Hexagonal fritware tile painted under the glaze in turquoise and blue on a white background. The pattern includes a central turquoise cypress tree flanked by a stem of blue hyacinth flowers on each side. Made in Iznik, Turkey. Ottoman, ca. 1540–1550. From the Çinili Hamam
(Tiled Bath-house) in the Zeyrek district of Istanbul. London, Victoria and Albert Museum, C.6-1953.
From "Naming the Beloved in Ottoman Turkish Gazel: The Case of İshak Çelebi (D. 1537/8)" by Selim S. Kuru, in Ghazal as World Literature II: From a Literary Genre to a Great Tradition. The Ottoman Gazel in Context, edited by Angelika Neuwirth, Michael Hess, Judith Pfeiffer and Börte Sagaster, Istanbuler Texte und Studien (Istanbul: Orient-Institut Istanbul; Würzburg, Germany: Ergon Verlag, 2006). Footnotes omitted.
İshak Çelebi was a renowned müderris (professor), who in the course of his career taught at seven different medreses (colleges) in various cities of the Ottoman Empire, including his hometown Üsküp. He also worked as a judge in Damascus, where he died around 943 A. H. (1537-8). Like many other müderrises of his time, he was also a well regarded poet.
The Ottoman historian Gelibolulu ‘Âlî (1541-1600), who was also a biographer of poets, relates an anecdote about İshak Çelebi that has implications of a commentary on boy-love, or mahbubperestî. Once, İshak Çelebi came across a “shadow-holding cypress, a playful sapling with rosy cheeks” and, losing all his power of judgment, followed him wherever he went. One day he followed the boy even to his home. The boy’s father, who was an imam and a friend of İshak Çelebi’s, appeared at the door and, understanding that his son attracted the famous müderris to his doorstep, welcomed the poet. That day İshak Çelebi did not teach but, staying at the boy’s house, “gathered the illuminations of pleasure from the enjoyment of the cheeks of that heart-snatcher”. At night the father hid behind a vessel and watched İshak Çelebi’s behavior towards his son. ‘Âlî continues the story as follows:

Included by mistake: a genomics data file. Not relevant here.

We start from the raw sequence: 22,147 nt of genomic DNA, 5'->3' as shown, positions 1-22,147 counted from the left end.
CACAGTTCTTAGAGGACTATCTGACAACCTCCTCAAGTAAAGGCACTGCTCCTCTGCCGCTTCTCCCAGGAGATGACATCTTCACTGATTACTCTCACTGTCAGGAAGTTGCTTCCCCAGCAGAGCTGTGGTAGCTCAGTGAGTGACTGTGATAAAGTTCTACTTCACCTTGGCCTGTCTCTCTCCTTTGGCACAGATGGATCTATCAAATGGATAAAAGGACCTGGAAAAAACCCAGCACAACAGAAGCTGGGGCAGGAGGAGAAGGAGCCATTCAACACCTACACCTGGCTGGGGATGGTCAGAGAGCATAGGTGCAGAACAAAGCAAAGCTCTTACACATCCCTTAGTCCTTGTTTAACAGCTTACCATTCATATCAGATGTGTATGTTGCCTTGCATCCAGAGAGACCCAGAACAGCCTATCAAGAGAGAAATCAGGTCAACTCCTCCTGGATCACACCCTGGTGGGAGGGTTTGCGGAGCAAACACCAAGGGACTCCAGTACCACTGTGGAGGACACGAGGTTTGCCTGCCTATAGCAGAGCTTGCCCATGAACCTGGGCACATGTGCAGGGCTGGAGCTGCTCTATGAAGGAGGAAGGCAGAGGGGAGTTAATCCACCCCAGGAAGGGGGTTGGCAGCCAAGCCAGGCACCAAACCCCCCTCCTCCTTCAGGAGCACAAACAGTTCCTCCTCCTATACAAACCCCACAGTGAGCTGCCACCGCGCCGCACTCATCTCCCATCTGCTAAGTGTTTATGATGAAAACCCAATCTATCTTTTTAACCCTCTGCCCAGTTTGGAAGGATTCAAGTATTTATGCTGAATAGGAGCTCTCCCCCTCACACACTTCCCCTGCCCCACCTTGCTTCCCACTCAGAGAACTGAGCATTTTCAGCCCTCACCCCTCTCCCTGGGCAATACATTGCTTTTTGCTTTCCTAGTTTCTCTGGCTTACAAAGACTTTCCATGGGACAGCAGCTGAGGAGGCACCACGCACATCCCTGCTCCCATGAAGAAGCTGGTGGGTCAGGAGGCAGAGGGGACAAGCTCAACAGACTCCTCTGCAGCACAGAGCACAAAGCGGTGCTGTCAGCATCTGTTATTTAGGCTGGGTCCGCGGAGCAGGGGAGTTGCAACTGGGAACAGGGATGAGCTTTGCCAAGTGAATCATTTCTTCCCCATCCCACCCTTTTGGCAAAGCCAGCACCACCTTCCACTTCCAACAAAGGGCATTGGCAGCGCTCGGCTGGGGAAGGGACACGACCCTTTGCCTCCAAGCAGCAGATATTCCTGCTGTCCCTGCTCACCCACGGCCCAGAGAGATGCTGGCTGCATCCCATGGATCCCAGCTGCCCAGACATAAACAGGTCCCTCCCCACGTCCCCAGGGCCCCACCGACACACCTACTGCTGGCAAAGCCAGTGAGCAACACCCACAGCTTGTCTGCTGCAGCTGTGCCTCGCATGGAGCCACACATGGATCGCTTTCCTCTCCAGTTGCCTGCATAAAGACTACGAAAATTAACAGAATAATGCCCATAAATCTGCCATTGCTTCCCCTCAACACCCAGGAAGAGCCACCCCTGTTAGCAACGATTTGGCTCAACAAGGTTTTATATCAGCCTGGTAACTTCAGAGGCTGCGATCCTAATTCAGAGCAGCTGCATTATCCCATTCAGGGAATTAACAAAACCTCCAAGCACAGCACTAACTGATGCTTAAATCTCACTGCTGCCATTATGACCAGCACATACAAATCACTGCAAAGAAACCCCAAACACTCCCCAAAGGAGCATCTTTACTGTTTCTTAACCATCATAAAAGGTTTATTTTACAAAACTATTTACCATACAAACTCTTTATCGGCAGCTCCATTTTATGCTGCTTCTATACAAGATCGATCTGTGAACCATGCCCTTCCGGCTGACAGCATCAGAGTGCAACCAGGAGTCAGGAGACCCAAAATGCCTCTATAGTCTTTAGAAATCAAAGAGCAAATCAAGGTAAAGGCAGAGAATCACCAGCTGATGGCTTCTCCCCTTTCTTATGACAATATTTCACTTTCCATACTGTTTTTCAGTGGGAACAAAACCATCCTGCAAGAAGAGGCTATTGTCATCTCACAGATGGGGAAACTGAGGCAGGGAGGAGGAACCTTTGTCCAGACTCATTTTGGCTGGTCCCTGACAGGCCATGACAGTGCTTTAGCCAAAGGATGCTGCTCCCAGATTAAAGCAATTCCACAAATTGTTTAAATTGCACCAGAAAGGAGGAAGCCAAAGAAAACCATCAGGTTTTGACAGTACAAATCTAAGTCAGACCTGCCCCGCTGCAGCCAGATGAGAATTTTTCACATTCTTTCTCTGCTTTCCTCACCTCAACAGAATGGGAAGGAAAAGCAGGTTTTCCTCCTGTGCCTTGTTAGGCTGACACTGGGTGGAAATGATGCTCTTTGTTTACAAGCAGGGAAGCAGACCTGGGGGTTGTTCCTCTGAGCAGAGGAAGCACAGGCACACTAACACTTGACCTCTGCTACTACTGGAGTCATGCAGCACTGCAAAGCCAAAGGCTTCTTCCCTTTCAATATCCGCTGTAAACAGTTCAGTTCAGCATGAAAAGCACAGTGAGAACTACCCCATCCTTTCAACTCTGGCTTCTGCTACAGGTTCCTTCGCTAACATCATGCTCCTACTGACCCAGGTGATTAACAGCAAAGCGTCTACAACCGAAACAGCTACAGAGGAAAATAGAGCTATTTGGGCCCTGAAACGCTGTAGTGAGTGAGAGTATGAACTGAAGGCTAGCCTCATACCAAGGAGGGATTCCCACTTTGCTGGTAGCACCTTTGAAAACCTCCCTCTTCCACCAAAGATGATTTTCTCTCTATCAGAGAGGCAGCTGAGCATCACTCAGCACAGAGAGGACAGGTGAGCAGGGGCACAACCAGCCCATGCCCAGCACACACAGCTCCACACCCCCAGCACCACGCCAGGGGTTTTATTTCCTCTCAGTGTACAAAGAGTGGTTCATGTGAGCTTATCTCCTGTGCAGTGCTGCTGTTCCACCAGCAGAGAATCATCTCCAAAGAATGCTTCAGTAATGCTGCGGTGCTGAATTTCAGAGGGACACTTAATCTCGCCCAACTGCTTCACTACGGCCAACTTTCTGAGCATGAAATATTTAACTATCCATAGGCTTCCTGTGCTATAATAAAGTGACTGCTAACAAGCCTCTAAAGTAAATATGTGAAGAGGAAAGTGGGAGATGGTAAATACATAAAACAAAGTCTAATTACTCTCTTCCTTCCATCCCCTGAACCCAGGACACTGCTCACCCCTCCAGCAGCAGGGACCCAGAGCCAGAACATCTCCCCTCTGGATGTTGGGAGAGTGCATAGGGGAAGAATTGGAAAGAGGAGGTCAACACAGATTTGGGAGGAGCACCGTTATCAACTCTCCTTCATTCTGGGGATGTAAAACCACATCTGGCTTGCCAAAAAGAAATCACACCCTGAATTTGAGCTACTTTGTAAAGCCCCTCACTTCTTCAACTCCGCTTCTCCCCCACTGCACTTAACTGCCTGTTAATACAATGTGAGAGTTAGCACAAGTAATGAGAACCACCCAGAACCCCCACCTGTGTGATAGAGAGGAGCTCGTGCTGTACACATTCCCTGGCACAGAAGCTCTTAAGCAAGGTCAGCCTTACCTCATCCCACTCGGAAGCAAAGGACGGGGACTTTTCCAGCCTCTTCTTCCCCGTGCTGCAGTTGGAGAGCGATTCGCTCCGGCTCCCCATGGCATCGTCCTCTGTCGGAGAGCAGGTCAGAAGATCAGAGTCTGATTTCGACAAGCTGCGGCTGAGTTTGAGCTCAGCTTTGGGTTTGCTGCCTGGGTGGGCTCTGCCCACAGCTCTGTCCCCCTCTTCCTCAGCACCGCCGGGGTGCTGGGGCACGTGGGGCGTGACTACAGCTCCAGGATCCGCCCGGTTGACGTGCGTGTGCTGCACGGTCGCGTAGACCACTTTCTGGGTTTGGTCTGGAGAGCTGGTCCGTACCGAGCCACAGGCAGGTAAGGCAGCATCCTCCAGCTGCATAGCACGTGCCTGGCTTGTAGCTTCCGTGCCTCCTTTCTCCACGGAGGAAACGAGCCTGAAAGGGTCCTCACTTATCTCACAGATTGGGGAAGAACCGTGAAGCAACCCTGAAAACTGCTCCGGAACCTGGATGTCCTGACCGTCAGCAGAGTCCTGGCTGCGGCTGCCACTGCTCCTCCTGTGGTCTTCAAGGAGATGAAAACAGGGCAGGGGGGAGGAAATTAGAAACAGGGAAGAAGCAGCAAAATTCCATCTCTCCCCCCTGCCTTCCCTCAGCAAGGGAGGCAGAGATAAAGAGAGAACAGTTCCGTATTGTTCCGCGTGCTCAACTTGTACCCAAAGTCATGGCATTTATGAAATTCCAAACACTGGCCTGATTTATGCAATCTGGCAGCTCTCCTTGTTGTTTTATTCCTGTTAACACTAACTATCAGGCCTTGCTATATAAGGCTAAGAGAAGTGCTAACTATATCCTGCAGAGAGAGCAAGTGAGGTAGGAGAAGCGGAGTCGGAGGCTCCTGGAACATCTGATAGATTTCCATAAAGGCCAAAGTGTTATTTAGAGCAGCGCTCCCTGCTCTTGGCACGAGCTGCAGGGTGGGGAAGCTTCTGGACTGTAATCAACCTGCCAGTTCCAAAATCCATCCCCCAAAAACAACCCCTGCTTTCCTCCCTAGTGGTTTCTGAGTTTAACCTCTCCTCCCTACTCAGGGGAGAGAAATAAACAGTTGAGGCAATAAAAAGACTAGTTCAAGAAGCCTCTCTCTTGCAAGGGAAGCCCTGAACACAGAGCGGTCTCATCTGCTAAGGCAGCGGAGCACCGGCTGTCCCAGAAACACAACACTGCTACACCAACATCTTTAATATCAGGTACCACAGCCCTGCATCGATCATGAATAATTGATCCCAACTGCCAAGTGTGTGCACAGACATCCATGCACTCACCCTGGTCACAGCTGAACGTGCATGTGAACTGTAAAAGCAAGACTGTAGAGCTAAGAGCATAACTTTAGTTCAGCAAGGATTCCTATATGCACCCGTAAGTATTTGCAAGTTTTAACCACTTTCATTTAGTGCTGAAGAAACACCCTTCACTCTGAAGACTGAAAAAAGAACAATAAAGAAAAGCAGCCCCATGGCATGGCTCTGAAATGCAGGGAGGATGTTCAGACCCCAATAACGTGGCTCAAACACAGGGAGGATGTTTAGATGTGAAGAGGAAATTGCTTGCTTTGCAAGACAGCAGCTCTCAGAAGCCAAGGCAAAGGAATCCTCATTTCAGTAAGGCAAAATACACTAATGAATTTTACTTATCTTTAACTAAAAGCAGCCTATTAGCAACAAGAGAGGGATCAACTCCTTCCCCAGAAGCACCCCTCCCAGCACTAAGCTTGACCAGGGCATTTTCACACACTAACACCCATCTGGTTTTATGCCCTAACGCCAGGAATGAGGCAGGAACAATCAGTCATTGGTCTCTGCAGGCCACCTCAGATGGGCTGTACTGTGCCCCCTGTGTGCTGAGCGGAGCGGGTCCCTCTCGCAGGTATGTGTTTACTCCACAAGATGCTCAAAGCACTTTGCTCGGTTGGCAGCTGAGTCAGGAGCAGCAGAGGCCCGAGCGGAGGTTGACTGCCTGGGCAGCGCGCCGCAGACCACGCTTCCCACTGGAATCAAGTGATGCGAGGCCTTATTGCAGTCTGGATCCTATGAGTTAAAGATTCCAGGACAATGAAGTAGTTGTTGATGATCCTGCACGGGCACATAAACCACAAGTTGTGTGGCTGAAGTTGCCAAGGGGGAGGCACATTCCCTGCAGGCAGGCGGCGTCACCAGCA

“İshak Çelebi takes his ablutions and, turning his face away from the boy’s mirror of beauty, he turns towards Mecca to pray. (...) Then he turns towards the niche of the beautiful boy’s eyebrow, and whenever the boy throws away his covers, İshak tucks him in. In this manner, he does not sleep until dawn, continuously contemplating the boy’s beauty. Witnessing the situation, the boy’s father believes in İshak Çelebi’s virtue and renders his son to his service.”
In this anecdote ‘Âlî defends İshak Çelebi, who is slighted by other biographers for being a mahbûb-dost, i.e. boy-lover. Clearly, ‘Âlî’s attempt to rewrite İshak Çelebi as a virtuous sufi who follows boys for their being signs of God rather than for any sexual intent, written almost a hundred years after his death tells more about ‘Âlî and his period than about İshak Çelebi.
A Turkish boy responsible for pipe cleaning, Tschibuktschi
(ca. 1869–1881) by Elisabeth Jerichau-Baumann. Oil on canvas, 62 × 50 cm.